Two of the major superstitions of our time are the notion that man is merely a blank slate whose behavior is merely the product of the social environment and its sister, that race doesn't exist. Yet one by one, the pseudo-scientific sources of these myths are being discredited by serious scientists, and last week, one of the biggest sources of all took a nose dive.
Franz Boas, often called the grandfather of modern anthropology and a pioneer pusher of the idea that race is not a very meaningful concept, merely a "social construct" not found in nature, probably ranks with Karl Marx and Sigmund Freud as one of the most influential thinkers of the modern age. As a Columbia professor from 1899 to 1942, he virtually created modern anthropology, and the students he trained—among them, Margaret Mead and some of the most famous names in the field—dominated the discipline until only a few years ago.
One of Boas' favorite targets was so-called "scientific racism," and much of his own writing was intended to combat what he saw—sometimes rightly—as unscientific or simply false thinking about race.
But it now turns out that Boas himself was guilty of no small degree of unscientific blunder—and maybe even fraud.
In 1912, Boas published what became a classic study that claimed to show that the skull shapes ("cranial forms") of the descendants of European immigrants to the United States altered from those of the original immigrants. Boas offered no explanation for why the changes took place, but if they were real, his finding pretty much wiped out the idea that different racial and ethnic types differ in fixed physical characteristics.
Boas's study, write Abram Kardiner and Edward Preble in their popular history of anthropology, They Studied Man, [pay archive]
"did much to establish the notion in human genetics that what are transmitted in the germ plasm are not fixed characters but potentialities ... dependent upon the environment for the particular form they will assume. The 'nature-nurture' controversy was largely obviated by this alternative."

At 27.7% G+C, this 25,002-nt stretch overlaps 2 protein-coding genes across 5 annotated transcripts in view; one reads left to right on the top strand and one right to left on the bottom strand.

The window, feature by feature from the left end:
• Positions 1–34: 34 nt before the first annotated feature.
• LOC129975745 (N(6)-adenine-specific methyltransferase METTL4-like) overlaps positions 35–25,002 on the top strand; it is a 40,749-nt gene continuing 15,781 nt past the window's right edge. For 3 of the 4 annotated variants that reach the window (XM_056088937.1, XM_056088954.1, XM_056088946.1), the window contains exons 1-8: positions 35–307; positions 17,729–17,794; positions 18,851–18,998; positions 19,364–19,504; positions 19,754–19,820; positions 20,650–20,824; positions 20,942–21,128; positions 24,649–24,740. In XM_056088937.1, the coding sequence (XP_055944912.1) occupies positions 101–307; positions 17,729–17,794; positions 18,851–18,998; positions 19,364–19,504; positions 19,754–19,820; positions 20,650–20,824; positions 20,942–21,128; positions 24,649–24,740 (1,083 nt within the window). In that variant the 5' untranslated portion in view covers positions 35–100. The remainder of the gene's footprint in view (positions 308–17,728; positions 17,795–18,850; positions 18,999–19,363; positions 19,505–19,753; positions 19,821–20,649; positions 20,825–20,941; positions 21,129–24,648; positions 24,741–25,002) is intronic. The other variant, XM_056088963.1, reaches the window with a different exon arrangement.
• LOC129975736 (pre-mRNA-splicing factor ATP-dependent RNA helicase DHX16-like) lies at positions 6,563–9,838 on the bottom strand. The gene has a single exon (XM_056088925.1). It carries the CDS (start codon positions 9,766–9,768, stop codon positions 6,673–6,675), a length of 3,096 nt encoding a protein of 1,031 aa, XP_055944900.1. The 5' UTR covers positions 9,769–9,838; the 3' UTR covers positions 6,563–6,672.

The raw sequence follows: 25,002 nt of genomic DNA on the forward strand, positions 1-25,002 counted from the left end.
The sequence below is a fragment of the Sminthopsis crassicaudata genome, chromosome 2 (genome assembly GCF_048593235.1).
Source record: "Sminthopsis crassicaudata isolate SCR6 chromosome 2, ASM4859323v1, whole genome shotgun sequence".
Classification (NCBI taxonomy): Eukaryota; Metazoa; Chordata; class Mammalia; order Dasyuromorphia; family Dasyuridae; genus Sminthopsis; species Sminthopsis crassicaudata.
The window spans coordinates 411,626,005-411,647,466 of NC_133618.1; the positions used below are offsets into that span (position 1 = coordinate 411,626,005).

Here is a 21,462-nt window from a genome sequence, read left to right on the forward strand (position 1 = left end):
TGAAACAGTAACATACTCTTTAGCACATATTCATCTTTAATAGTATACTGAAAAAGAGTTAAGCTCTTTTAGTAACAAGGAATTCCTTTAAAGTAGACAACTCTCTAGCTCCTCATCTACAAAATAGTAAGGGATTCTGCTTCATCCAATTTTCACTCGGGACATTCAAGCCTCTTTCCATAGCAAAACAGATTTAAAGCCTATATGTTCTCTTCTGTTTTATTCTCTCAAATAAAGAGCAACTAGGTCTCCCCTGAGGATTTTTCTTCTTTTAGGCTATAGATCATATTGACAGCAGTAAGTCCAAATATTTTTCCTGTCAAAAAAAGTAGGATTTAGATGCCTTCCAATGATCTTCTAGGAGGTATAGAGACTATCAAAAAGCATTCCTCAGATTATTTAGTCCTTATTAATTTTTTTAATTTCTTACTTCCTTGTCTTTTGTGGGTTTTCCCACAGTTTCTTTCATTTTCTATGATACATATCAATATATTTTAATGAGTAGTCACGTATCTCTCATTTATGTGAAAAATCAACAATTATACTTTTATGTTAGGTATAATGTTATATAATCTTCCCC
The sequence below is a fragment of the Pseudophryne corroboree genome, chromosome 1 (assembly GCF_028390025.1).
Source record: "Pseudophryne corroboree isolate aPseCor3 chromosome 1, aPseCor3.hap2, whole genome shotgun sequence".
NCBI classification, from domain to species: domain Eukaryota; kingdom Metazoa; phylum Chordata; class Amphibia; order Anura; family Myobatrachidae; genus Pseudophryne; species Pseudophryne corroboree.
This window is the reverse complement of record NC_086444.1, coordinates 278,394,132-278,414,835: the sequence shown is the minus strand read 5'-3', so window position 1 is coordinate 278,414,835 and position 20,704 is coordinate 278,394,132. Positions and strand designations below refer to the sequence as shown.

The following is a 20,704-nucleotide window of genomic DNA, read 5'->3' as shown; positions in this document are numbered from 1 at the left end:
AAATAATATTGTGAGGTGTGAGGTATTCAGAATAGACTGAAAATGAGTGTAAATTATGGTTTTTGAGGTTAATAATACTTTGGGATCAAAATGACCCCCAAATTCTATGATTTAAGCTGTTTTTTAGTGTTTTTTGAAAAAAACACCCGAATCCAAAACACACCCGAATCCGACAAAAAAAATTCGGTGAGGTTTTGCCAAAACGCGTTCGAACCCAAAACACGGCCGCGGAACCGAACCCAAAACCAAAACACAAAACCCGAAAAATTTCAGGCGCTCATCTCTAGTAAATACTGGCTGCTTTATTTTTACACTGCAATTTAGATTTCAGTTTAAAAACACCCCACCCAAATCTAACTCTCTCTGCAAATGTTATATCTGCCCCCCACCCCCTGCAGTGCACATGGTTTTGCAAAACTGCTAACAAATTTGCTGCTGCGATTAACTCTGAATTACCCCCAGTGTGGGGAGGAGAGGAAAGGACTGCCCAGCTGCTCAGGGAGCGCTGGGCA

In political terms, if human beings have few or no "fixed characters" and are shaped by the social environment, then what we know as modern liberalism is in business. So is communism, which also assumes that human beings can be transformed by manipulating the social environment.
It's no accident that Boas was a lifelong sympathizer of Marxism.
Unfortunately, for the social and human engineers, the study has now been shown to be invalid. Last week in the New York Times Science section, science reporter Nicholas Wade reported on an article in the Proceedings of the National Academy of Sciences by anthropologists Corey Sparks and Richard L. Jantz that took another look at Boas's study and methods. The effects of the new environment on the skulls of the immigrants' descendants, they found, are "insignificant," and the difference between the European and American born children were "negligible in comparison to the differentiation between ethnic groups." ["A New Look at Old Data May Discredit a Theory on Race" By Nicholas Wade, NYT.Oct 8, 2002]
Moreover, as Dr. Jantz told the Times, Boas
"was intent on showing that the scientific racism of the day had no basis, but he did have to shade his data some to make it come out that way."
In other words, Boas decided what his conclusions would be before he finished the research and then "shaded"—i.e., cheated on—the data to make them support the conclusion he wanted.
This is not science; it's fraud — and modern liberalism is founded on it.
It doesn't mean that the "scientific racism" Boas wanted to destroy is valid, but then again, as Dr. Jantz, says, it also "doesn't mean cranial morphology [the classification of skulls by race] is meaningless either."
Yet Boas was by far not the worst offender when it came to twisting data to support politically desired conclusions. His student Margaret Mead has been shown to have outright fabricated much of her data on Samoan sex life in the 1920s, and the claims about the lack of genetic influence on IQ of several other scientists trained or influenced by Boas have also been challenged by later research.
Anthropologist David Thomas, curator of anthropology at the American Museum of Natural History in New York, tells the Times
"once we anthropologists said race doesn't exist, we have ignored it since then,"
but now, the reappraisal of Boas' work
"really does have far-reaching ramifications."
You can say that again.
Not only has a giant of modern social science—and a pillar of modern liberalism—tumbled from his pedestal, but the dogma that man is merely a blank slate, on which state bureaucrats and social engineers may scribble whatever ideologies they please, has toppled with him.
If that dogma really can be killed, then much of the tyranny and chaos it has helped create will die with it.
COPYRIGHT CREATORS SYNDICATE, INC.
October 14, 2002